Time commitment, allowances & support

As a councillor, you’ll need to spend time on official and unofficial duties, generally in addition to any work and family commitments.

To help meet your councillor commitments, councillors have access to administrative support from council officers.

Time commitment

Councillors spend several hours each week performing formal duties (attending meetings and reading agendas for these meetings) and many more hours performing informal duties such as meeting with constituents and attending community functions.

The time commitment varies, but it usually requires 10 to 20 hours a week.

Some councillors may be able to devote more hours. Councillors should expect to attend at least one meeting per week.

Councillors’ partners aren’t expected to attend all civic events and receptions, although invitations are usually extended to them.

Committee meetings

Formal council meetings are held at least once a month, but there may also be regular committee meetings and other activities. Councillors often nominate to be on a particular committee, which holds separate meetings.

Generally, more than one night a week may be filled with regular council and committee meetings, but commitments are shared with other councillors to spread the workload.

There may also be involvement in external organisations including neighbourhood house committees, and school and recreational committees.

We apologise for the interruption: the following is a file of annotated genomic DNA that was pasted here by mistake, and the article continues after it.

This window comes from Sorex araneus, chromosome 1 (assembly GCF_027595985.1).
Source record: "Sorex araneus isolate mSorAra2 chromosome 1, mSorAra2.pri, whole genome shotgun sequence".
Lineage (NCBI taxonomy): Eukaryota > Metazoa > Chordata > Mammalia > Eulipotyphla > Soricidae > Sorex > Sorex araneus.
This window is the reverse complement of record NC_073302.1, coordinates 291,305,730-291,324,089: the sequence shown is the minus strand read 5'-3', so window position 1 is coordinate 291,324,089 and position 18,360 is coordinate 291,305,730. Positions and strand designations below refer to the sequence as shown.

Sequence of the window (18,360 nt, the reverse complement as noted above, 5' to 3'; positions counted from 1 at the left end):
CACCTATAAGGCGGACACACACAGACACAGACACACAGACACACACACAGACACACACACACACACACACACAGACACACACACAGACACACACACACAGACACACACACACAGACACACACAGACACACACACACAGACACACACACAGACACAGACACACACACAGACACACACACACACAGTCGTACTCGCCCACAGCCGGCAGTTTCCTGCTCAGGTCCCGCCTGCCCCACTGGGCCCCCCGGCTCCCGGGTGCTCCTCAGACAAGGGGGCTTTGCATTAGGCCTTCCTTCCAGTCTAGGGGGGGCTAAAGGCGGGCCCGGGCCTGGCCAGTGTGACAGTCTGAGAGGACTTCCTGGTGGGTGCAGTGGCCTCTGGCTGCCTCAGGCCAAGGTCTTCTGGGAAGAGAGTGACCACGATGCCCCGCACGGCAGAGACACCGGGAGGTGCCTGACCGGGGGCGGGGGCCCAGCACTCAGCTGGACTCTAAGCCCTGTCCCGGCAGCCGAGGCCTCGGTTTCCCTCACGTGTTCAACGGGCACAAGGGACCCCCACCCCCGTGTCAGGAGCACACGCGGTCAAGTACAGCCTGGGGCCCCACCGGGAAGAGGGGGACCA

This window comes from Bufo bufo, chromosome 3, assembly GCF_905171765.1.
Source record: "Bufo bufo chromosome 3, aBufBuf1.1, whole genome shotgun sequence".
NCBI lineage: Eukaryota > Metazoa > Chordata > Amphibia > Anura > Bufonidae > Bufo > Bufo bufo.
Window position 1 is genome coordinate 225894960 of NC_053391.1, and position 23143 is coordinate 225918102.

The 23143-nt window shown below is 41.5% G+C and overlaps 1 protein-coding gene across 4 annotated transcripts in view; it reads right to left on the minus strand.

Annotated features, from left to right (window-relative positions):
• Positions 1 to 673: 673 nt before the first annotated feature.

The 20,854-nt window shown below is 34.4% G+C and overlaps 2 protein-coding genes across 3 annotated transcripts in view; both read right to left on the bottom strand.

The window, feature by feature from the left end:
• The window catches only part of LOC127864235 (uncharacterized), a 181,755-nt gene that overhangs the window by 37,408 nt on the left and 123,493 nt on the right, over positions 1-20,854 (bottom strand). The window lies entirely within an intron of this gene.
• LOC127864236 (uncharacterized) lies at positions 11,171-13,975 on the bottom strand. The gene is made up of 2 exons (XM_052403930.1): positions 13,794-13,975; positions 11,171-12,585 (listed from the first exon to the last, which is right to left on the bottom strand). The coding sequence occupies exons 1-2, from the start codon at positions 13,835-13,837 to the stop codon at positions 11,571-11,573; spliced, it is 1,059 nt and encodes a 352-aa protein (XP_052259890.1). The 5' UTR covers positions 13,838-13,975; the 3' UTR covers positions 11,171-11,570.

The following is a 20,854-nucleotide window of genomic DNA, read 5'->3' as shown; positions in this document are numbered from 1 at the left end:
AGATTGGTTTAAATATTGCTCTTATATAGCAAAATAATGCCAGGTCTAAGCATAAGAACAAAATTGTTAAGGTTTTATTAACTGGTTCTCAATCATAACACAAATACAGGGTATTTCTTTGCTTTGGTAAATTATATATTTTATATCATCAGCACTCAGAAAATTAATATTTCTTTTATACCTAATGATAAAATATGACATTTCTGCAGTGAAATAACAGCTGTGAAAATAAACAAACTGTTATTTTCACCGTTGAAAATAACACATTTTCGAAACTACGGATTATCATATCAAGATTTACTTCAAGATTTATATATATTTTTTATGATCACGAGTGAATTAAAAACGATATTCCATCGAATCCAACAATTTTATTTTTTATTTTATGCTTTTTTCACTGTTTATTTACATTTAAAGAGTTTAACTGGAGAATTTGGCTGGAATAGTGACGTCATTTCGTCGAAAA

While there are core commitments that councillors are expected to attend, others are voluntary opportunities that can be taken up at the discretion of individual councillors.


Many councillors continue to work fulltime. Councillors don’t receive employment benefits, such as a salary and leave entitlements because they aren’t council employees.

The Minister for Local Government sets a minimum and maximum allowance range for councillors across three categories. The limits for each category vary depending on the revenue and population base of each council. Each council determines the amount paid to councillors within the limits set by the Victorian Government.

Mayors receive a larger allowance due to their increased workload and role.

Allowance levels are subject to annual automatic adjustments that are announced in the Victoria Government Gazette by the Minister for Local Government.

Remote-area councillors

Councillors living in remote areas can be paid an additional allowance of $40.00 a day, up to $5000 a year, when they attend official meetings or functions.

Allowances and tax

Allowances need to be included in tax returns. Councillors can decline to receive an allowance, in which case no tax liability would arise. Superannuation contributions don’t count towards assessable income.

Some expenses associated with election costs (up to a maximum of $1,000) and councillor activities can be deducted from income tax.

For further information, contact the Australian Taxation Office on 13 28 61.


Councils provide councillors with:

  • administrative support
  • a computer, mobile and landline phones, stationery, access to a fax machine and photocopier
  • reimbursement of travel, phone, internet and childcare expenses.

The mayor also receives an office and vehicle.

Councils may provide councillors with a car to share and access, and office space and furniture.

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